• LTCI premiums may be deductible on your Form 1040, to the extent that your medical expenses exceed 10% of your adjusted gross income.
  • If you intend to stay in the home and have nursing care provided at home, consider taking out a reverse mortgage on the house to free equity up for expenses. Homeowners borrow against a home’s equity and continue to live in the house. The loan and accumulated interest is paid off when the home is sold, or the borrower moves or dies.
  • “Combo” or “hybrid” life insurance policies or annuities are becoming more popular. Both of these tax-advantaged saving vehicles can provide a lifetime stream of income. Typically the hybrid life insurance policy permits an advance payment of death benefits for LTC needs.
  • You can make a 1035 exchange of money tax-free from an annuity or cash-value life insurance policy to a LTCI policy.
  • Some states require insurers to offer policyholders who drop their policy an option to elect a benefit equal to the premiums actually paid to that point, rather than forfeit the policy entirely.

50 dollar bills paying for nursing careLike other financial decisions, whether to acquire LTCI or what options to purchase, are multi-variable equations. Please seek advice from your financial advisor before venturing forth.

 

Remember, it’s not what you make that matters…it’s what you keep!



Disclaimer
The general information herein is not intended to be, nor should it be treated as tax, legal, or accounting advice, nor can it be used for the purposes of avoiding tax penalties.  Please seek advice from an independent tax advisor before acting on any information presented.

read more

Long Term Care Insurance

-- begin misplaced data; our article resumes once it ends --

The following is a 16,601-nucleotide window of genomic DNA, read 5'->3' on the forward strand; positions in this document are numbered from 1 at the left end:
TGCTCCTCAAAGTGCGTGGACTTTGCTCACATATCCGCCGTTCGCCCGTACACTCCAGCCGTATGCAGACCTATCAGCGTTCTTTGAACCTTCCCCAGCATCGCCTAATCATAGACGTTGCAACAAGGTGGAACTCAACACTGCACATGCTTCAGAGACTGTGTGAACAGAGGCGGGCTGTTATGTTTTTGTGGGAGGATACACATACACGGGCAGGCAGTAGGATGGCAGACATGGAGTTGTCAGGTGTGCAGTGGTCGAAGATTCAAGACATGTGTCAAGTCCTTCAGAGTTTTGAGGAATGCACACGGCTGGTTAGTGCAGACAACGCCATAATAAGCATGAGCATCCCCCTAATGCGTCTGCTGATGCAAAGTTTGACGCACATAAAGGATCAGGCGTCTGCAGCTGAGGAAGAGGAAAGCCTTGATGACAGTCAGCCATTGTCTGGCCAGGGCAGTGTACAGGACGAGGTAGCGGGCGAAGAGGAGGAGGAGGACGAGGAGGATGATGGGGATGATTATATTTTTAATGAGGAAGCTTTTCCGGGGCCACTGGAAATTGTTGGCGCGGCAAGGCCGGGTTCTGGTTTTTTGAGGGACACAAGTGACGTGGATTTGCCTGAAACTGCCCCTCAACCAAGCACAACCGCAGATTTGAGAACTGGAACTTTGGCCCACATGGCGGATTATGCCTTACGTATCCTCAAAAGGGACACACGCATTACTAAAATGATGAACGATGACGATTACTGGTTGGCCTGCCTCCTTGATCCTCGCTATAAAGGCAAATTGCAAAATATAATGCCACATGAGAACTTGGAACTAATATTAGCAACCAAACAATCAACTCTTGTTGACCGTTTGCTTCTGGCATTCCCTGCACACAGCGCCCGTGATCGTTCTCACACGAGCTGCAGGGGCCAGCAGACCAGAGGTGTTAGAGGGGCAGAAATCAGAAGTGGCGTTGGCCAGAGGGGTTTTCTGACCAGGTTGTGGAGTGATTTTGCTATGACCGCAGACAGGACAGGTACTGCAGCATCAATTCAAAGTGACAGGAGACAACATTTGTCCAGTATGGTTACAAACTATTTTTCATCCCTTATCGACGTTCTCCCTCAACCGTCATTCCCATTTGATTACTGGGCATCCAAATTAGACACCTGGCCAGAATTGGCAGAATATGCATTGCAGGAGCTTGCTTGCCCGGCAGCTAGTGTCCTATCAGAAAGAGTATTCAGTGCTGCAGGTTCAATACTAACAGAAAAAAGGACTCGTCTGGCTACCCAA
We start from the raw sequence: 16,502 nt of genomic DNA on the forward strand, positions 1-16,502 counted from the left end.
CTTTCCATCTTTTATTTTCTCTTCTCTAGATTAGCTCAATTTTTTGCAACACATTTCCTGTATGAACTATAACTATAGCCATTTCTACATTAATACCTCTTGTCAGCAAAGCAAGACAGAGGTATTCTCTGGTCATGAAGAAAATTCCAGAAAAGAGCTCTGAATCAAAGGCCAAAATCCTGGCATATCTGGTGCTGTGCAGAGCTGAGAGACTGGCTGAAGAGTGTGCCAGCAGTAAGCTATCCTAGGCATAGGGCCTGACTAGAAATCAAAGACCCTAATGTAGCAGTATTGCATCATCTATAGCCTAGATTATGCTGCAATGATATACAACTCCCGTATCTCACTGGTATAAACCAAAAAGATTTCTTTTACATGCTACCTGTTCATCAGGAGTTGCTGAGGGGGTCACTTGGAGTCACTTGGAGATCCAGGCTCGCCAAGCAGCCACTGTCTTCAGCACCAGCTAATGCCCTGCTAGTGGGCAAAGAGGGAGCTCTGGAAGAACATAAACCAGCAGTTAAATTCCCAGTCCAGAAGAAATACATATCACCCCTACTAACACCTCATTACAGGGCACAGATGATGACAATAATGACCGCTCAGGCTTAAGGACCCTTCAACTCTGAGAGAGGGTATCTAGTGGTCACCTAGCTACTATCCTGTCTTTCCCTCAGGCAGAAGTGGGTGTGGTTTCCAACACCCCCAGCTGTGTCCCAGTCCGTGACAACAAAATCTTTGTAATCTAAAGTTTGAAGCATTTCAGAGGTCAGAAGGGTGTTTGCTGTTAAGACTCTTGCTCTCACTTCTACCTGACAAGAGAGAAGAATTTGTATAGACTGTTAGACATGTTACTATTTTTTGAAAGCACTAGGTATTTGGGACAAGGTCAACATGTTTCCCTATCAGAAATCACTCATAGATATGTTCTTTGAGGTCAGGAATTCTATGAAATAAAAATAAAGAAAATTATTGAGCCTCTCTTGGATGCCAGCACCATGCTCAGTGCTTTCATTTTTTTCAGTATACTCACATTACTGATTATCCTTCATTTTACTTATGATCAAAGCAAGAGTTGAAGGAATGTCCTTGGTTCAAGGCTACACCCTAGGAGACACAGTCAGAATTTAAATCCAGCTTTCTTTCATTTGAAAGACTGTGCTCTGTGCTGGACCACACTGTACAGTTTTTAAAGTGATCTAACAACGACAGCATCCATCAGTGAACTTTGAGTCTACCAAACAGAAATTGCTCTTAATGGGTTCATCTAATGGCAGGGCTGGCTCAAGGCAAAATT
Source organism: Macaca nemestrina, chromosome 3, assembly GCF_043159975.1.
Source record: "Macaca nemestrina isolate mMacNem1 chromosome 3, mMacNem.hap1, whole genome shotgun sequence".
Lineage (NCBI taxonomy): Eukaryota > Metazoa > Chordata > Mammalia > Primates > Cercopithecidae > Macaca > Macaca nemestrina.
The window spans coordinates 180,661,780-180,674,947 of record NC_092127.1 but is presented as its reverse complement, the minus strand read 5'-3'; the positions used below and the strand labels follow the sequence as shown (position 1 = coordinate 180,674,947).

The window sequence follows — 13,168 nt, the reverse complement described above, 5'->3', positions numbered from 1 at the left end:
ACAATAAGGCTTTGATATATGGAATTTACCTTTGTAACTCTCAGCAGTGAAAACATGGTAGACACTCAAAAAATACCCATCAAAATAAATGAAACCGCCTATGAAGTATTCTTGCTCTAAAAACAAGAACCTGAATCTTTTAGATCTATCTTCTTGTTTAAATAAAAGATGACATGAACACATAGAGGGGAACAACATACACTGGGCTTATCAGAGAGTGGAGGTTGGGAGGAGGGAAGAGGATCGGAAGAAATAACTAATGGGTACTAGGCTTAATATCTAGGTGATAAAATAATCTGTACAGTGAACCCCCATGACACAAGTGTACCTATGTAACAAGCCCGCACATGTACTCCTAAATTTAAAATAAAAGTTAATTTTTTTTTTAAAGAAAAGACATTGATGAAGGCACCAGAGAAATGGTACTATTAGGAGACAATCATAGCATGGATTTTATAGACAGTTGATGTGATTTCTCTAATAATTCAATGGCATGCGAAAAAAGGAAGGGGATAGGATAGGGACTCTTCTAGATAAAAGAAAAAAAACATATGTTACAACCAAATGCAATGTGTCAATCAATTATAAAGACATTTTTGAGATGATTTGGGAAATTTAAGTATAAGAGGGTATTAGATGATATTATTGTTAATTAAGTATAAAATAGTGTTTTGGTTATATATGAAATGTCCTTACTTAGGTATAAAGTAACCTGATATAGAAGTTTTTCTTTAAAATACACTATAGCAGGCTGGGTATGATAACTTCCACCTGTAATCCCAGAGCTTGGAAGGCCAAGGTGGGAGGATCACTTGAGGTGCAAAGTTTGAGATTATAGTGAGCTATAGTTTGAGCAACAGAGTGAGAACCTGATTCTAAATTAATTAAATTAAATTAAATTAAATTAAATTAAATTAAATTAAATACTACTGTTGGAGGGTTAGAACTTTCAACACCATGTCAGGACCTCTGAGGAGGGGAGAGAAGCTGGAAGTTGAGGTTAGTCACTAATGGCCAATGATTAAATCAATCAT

by  /  Health Care, Long Term Care Insurance

A recurring question raised by clients regards the advisability of acquiring long-term care insurance (“LTCI”). The ballooning cost of home health care, assisted living and nursing home care is general knowledge. In central North Carolina, Genworth Financial released monthly costs for 2016 and projected for 2026, including:

    2016   2026
Home Health Aide (8 Hours Daily)   $3,956   $5,317
Assisted Living Facility Private Room   $3,841   $5,162
Nursing Home Care Semi-Private Room   $6,920   $9,300
Nursing Home Care Private Room   $7,924   $10,649

As aging baby boomers approach their retirement years, projected medical expenses represent a large budgetary consideration, that can be alleviated with Medicare and Medigap insurance policies. The above-listed long-term care expenses, current and projected ten years from now, represent an even more significant drain on a retirement budget. Experts estimate that more than two-thirds of individuals age 65 or older will require long-term care for some period. The advisability of using LTCI to hedge against the significant financial risk represented by long- term care expenses has been the subject of considerable debate.

LTCI pays for some or all of the costs of nursing homes, assisted-living facilities and home health care for people unable to care for themselves. According to Limra, a research firm funded by the insurance industry, about eight million people have some form of LTCI. In the early 2000s annual sales of LTCI policies peaked at 750,000, but have decreased to around 131,000 annually recently. Only about a dozen companies remain in the LTCI market, down from about ten years ago. In launching LTCI products, which originally offered unlimited lifetime benefits, many insurers underestimated factors such as number of claims, how long claimants would receive benefits, rising health care costs and lower return and yield on insurance company investments.